Are You Ready For An Infrastructure Boom In Asia?

Credit: Day Donaldson

It is official: The race to dominate the infrastructure scene in Asia has begun.

Last week, Japan announced that it’s looking to provide up to US$110 billion in aid to infrastructure projects in Asia; this comes hot on the heels of China’s launch of the new Asian Infrastructure Investment Bank (AIIB). The bank, which is to be led by China, is expected to be operational by the end of this year and have US$100 billion to lend.

If we combine the resources available from the AIIB and Japan’s new plan, we’re looking at US$210 billion in capital that’s primed and ready to help the construction and development of infrastructure projects in Asia. With such a huge amount of funds being involved, what might some of the effects be for industries and companies that are involved with infrastructure?

It’d be reasonable and logical to expect a boom in infrastructure projects in the region when Japan and the AIIB start deploying the billions they have at hand.

Although Singapore does not have a large infrastructure industry, there still are a few resources and building materials suppliers here. For instance, there’s Straits Trading Co Ltd (SGX: S20); the company has a large metal and mineral resources operation through its investment in Malaysia Smelting Corporation Berhad. There’s also Pan-United Corporation Ltd  (SGX: P52), which supplies cement and ready-mixed concrete to many development projects within Southeast Asia.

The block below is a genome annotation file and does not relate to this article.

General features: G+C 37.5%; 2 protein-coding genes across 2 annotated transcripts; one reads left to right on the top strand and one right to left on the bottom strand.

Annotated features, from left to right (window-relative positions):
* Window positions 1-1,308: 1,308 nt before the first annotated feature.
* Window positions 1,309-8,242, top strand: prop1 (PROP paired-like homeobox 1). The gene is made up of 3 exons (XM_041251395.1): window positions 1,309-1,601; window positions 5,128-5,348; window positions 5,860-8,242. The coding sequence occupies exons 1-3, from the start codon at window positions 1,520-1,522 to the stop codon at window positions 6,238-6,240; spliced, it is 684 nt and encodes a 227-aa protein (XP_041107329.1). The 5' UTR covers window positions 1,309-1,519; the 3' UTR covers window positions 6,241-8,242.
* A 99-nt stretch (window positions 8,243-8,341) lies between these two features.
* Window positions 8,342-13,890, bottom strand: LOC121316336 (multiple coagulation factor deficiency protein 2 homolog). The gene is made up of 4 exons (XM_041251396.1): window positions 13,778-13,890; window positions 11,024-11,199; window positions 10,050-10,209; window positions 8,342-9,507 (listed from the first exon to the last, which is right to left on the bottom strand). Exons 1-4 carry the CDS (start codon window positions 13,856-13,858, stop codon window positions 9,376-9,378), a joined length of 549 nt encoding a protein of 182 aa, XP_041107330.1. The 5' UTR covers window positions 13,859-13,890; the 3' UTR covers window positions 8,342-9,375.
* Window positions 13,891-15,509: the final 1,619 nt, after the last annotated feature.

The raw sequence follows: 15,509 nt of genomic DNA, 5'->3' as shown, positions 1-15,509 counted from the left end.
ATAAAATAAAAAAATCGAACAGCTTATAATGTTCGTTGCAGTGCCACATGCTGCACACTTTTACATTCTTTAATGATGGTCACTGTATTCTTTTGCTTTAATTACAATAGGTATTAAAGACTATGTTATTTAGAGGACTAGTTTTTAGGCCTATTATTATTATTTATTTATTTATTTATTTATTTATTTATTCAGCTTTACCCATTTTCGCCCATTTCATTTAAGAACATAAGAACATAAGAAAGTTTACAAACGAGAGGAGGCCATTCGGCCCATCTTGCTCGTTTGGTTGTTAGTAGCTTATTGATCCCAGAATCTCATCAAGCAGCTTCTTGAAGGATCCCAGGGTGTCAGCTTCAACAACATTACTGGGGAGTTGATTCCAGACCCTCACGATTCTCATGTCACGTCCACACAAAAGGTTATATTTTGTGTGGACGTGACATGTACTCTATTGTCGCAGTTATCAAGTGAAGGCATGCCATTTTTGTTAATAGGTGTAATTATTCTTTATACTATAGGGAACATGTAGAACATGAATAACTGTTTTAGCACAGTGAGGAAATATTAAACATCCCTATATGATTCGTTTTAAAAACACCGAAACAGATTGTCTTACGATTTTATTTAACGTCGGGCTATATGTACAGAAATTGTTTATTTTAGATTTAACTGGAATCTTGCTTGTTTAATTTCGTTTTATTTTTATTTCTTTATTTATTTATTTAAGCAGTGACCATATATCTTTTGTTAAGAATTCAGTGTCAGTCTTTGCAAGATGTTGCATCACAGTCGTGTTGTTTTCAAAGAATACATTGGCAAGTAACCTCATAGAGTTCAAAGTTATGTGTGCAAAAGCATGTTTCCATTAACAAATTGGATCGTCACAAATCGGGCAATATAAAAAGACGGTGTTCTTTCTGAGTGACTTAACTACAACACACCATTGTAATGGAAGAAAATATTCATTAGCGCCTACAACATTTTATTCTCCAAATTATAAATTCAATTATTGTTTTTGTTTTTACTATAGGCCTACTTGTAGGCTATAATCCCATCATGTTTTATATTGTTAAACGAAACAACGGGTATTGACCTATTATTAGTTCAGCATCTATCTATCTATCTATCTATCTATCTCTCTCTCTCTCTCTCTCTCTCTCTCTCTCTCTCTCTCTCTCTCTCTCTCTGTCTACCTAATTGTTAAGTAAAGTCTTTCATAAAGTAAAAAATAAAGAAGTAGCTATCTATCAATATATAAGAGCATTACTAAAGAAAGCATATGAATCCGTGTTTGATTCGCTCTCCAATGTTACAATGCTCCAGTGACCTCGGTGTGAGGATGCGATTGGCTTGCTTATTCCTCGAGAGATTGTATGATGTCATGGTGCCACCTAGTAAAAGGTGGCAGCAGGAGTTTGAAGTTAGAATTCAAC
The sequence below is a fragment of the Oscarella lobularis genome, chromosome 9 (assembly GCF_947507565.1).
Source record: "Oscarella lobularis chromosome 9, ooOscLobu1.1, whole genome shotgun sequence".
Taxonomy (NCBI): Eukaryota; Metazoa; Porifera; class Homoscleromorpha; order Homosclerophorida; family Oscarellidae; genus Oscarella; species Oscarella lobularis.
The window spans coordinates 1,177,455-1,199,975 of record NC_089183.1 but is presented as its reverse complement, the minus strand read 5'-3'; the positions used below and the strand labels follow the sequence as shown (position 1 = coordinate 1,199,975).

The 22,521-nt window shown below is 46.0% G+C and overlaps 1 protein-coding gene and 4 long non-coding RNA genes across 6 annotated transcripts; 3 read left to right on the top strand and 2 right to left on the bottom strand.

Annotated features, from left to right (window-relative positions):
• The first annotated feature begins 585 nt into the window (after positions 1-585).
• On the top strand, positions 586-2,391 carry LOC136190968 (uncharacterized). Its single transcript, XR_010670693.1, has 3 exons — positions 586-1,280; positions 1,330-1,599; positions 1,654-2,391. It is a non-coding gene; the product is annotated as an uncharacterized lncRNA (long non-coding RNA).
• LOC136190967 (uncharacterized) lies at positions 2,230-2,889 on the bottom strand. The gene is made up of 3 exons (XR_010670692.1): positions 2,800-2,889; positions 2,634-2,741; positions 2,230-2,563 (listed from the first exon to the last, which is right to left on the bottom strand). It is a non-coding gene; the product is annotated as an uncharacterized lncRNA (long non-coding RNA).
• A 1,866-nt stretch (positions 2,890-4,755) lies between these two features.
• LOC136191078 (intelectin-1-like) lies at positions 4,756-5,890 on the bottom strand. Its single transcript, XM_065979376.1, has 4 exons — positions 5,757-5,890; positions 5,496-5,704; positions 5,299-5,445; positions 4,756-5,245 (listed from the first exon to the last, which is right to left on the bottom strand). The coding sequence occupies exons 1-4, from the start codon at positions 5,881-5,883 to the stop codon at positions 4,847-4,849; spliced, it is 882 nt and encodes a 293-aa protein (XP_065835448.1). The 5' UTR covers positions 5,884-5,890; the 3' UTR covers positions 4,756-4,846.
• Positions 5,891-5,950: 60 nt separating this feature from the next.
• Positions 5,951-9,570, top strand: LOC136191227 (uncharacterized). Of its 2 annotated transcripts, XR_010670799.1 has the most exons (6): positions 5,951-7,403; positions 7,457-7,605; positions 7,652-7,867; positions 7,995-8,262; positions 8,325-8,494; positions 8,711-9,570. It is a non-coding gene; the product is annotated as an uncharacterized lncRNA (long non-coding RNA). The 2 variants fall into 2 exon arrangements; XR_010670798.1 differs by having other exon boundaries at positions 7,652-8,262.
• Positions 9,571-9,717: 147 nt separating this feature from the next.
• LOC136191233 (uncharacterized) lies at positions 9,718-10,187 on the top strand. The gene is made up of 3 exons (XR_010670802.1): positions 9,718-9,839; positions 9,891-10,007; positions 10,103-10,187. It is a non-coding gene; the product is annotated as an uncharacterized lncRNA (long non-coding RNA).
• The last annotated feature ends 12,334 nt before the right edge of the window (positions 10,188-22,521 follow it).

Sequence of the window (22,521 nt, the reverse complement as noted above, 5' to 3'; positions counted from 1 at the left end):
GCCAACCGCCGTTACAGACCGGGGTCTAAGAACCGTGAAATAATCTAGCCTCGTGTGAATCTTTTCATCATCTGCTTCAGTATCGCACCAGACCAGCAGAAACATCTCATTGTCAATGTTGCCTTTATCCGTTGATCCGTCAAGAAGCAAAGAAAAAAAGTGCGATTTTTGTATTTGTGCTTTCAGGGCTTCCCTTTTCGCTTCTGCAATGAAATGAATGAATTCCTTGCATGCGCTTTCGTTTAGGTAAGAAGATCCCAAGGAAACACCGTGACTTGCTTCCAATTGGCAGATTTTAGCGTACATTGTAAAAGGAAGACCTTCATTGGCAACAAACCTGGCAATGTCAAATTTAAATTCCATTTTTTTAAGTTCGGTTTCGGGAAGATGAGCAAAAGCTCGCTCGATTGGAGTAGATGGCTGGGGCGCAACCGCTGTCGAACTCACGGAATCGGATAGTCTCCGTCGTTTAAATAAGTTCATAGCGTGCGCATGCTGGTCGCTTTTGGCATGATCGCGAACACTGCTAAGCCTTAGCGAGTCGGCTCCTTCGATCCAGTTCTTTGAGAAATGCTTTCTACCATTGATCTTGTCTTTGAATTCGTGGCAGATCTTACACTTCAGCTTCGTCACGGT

With a lot more capital set to flow into the infrastructure space in the future, these two companies  might stand to benefit.

Some risks to note

But, we have to bear in mind that politics, as much as economic benefits, may shade the thinking of how Japan and the AIIB channels the resources they have. In addition, there’s also the risk of over-investing we have to consider given the potential amount of capital that can be sloshing around in the infrastructure space in Asia.

These are things investors should be mindful of when looking at infrastructure-related plays.

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The information provided is for general information purposes only and is not intended to be personalised investment or financial advice. Motley Fool Singapore writer Stanley Lim doesn’t own shares in any companies mentioned.